Politics

Fumio Kishida, Japan's prime minister, center, during a group photograph with his new cabinet members at prime minister's official residence in Tokyo, Japan, on 4 October 2021. (Stainislav Kogiku/SOPA Images/Bloomberg)

Can Japan rise above faction politics and become the 'bridge to the world' under new PM Kishida?

Fumio Kishida became the new Japanese prime minister despite a relatively weak political base. This shows that faction politics within the Liberal Democratic Party still provided some measure of stability in influencing outcomes. However, public opinion has landed on the side of wanting a leader with the gumption and vision to implement reforms and improve the plight of the Japanese people. But will this new administration be a force for change as the people want, or will the Japanese government go back to the days of having a new prime minister each year? Japan-based academic Zhang Yun takes us through.
Japan's newly elected Liberal Democratic Party (LDP) leader Fumio Kishida and his predecessor Yoshihide Suga stand on stage following the LDP leadership vote in Tokyo, Japan, 29 September 2021. (Kyodo/via Reuters)

Will the new Japanese PM Kishida do better than his predecessor Suga in foreign relations?

New Japanese Prime Minister Fumio Kishida has just formed his Cabinet, and it remains to be seen whether and how relations with China will be affected. Japanese academic Shin Kawashima gives an analysis.
US President Joe Biden speaks to reporters before boarding Air Force One to depart Capital Region International Airport in Lansing, Michigan, US, 5 October 2021. (Jonathan Ernst/Reuters)

Japanese academic: US moving away from ASEAN centrality to defend its regional interests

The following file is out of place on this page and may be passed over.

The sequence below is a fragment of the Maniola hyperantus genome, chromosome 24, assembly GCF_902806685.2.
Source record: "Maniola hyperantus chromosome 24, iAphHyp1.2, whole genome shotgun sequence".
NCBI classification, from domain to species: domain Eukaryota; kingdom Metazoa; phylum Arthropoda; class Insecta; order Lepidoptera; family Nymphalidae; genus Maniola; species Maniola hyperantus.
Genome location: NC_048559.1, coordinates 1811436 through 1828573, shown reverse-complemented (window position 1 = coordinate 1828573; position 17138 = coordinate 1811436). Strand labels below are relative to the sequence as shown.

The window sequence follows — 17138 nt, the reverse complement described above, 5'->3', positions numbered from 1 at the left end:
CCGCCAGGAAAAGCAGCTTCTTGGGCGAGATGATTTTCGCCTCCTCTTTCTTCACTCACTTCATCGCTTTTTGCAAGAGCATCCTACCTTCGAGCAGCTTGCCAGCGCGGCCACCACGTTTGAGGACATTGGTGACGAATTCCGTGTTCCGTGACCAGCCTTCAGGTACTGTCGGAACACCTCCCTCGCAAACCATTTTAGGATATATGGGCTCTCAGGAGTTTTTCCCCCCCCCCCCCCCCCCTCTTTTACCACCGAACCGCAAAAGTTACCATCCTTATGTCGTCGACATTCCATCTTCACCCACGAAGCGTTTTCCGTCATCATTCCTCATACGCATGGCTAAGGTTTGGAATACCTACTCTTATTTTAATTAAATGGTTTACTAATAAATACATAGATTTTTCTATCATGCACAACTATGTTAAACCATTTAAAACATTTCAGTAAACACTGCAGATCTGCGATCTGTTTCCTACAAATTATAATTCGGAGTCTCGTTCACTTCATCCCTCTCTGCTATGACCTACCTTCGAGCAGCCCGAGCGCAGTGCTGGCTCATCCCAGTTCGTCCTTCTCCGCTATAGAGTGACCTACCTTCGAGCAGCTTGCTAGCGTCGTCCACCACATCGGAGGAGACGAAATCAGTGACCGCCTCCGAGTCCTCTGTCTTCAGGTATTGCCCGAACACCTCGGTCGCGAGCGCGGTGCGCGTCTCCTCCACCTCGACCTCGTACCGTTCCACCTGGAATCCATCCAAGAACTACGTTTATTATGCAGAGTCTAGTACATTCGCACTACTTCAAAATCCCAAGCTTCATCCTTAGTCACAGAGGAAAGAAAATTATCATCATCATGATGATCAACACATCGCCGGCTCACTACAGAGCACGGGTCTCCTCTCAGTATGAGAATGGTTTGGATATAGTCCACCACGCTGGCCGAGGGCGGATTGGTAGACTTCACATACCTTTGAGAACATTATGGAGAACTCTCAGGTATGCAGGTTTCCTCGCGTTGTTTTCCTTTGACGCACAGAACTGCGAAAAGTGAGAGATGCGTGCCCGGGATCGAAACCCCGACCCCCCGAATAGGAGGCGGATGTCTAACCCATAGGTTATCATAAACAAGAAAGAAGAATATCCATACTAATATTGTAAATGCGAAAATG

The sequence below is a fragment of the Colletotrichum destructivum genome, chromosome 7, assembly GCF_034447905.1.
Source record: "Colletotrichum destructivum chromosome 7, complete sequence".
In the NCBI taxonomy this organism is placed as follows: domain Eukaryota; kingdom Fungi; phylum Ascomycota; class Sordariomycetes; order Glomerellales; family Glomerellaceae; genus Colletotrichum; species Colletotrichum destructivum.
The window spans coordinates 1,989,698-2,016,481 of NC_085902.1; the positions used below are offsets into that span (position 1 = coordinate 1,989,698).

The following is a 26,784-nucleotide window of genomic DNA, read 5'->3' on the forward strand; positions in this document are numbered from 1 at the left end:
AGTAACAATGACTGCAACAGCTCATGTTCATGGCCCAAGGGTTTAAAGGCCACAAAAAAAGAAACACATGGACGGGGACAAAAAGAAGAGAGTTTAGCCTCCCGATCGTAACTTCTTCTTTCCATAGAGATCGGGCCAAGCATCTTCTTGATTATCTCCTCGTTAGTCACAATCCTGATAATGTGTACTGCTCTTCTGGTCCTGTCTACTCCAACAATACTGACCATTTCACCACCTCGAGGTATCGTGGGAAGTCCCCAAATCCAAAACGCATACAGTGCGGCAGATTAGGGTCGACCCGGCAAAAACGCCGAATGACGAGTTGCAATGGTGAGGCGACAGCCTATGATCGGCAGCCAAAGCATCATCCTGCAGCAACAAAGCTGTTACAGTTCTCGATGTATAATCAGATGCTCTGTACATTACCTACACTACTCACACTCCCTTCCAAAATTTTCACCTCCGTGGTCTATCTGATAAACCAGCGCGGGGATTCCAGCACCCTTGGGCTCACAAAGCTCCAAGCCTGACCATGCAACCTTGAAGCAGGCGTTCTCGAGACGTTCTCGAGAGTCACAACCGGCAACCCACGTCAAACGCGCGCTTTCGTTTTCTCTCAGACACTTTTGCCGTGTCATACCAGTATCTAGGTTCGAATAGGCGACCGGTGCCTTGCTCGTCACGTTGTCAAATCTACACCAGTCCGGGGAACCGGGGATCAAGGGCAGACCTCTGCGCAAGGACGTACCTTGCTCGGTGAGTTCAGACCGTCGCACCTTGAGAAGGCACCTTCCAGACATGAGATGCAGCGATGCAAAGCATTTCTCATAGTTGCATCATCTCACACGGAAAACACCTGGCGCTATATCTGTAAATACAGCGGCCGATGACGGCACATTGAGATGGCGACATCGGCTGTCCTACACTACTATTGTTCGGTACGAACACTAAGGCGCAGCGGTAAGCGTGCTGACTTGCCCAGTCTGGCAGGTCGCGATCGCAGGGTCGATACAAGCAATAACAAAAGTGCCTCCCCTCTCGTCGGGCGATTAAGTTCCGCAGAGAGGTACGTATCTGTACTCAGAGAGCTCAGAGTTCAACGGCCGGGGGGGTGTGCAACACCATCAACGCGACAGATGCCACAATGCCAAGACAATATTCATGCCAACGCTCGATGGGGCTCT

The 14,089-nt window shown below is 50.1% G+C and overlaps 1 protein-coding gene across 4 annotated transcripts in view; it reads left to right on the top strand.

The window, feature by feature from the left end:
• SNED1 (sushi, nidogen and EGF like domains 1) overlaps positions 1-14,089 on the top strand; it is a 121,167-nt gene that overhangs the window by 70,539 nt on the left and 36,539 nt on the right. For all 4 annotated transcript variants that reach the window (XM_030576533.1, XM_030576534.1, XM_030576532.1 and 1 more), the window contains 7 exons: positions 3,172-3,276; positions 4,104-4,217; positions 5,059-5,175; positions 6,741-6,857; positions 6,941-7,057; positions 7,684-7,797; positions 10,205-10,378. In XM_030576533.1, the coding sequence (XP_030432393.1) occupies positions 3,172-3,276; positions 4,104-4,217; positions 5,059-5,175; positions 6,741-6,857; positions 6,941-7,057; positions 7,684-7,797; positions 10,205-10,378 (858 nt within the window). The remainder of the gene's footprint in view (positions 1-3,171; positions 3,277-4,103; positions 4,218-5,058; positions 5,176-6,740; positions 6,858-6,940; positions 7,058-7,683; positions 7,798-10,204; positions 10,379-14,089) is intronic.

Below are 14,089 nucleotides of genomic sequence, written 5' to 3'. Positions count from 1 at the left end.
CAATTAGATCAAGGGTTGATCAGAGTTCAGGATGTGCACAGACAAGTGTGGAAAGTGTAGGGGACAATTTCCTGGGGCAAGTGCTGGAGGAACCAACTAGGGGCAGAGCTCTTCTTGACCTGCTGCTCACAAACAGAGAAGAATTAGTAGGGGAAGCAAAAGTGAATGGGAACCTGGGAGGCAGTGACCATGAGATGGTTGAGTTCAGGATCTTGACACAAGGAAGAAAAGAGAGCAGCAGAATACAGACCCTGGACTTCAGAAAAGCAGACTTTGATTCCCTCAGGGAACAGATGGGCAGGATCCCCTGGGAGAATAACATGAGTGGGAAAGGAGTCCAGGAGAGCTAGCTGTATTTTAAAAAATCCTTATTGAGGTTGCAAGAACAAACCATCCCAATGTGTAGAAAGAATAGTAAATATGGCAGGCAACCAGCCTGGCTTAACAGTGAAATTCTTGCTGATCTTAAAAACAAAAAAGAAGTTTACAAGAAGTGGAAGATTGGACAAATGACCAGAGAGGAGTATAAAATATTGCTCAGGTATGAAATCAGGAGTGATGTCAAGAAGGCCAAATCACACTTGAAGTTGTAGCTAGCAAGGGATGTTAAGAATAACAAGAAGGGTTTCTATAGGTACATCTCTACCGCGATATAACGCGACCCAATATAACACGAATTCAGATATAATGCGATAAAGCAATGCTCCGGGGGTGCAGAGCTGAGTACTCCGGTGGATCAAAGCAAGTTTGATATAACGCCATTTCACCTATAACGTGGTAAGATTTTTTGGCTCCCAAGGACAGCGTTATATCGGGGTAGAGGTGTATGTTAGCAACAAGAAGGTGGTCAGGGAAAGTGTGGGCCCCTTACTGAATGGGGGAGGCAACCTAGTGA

With AUKUS and the Quad, Japanese academic Sahashi Ryo argues that the US is seeking to distance itself from the region’s ASEAN-centric mechanisms, despite assurances to the contrary. While both the US and China are working hard to make their presence felt in the region, Ryo says someone is acting out of undue haste and probably needs more time to figure out how to create its desired world order under mounting competition.
Caution tape is seen near the Chinese embassy as activists hold a demonstration calling on Chinese President Xi Jinping to "allow safe passage to North Koreans detained in China" in Washington, DC on 24 September 2021. (Andrew Caballero-Reynolds/AFP)

The war on terrorism has ended. Can the US win the next battle of great power competition?

Twenty years after the historic 9/11 attacks on the US, the threat of terrorism has largely been contained and a new era of great power competition has returned. ISEAS researcher Daljit Singh notes that in the past century, the US has been adamant about not letting any single power dominate East Asia, and will most probably continue to do so. What will this new era be like when the US's competitor is a rising China? And what can Southeast Asian states do about it?
Taliban fighters patrol along a road on the backdrop of a mural painted on the wall of a flyover in Kabul on 26 September 2021. (Hoshang Hashimi/AFP)

Japanese academic: Japan's role in Afghanistan after US withdrawal

Japanese academic Kazuto Suzuki observes conflicting approaches in how the West and China are handling Afghanistan matters after the Taliban takeover. He says while Japan had made some headway in helping to eliminate the Taliban and build up the country, its progress was disrupted by the US's withdrawal from Afghanistan and it now has to redefine its modus operandi in the changed landscape. How can Japan play a role now in building better lives for the people of Afghanistan?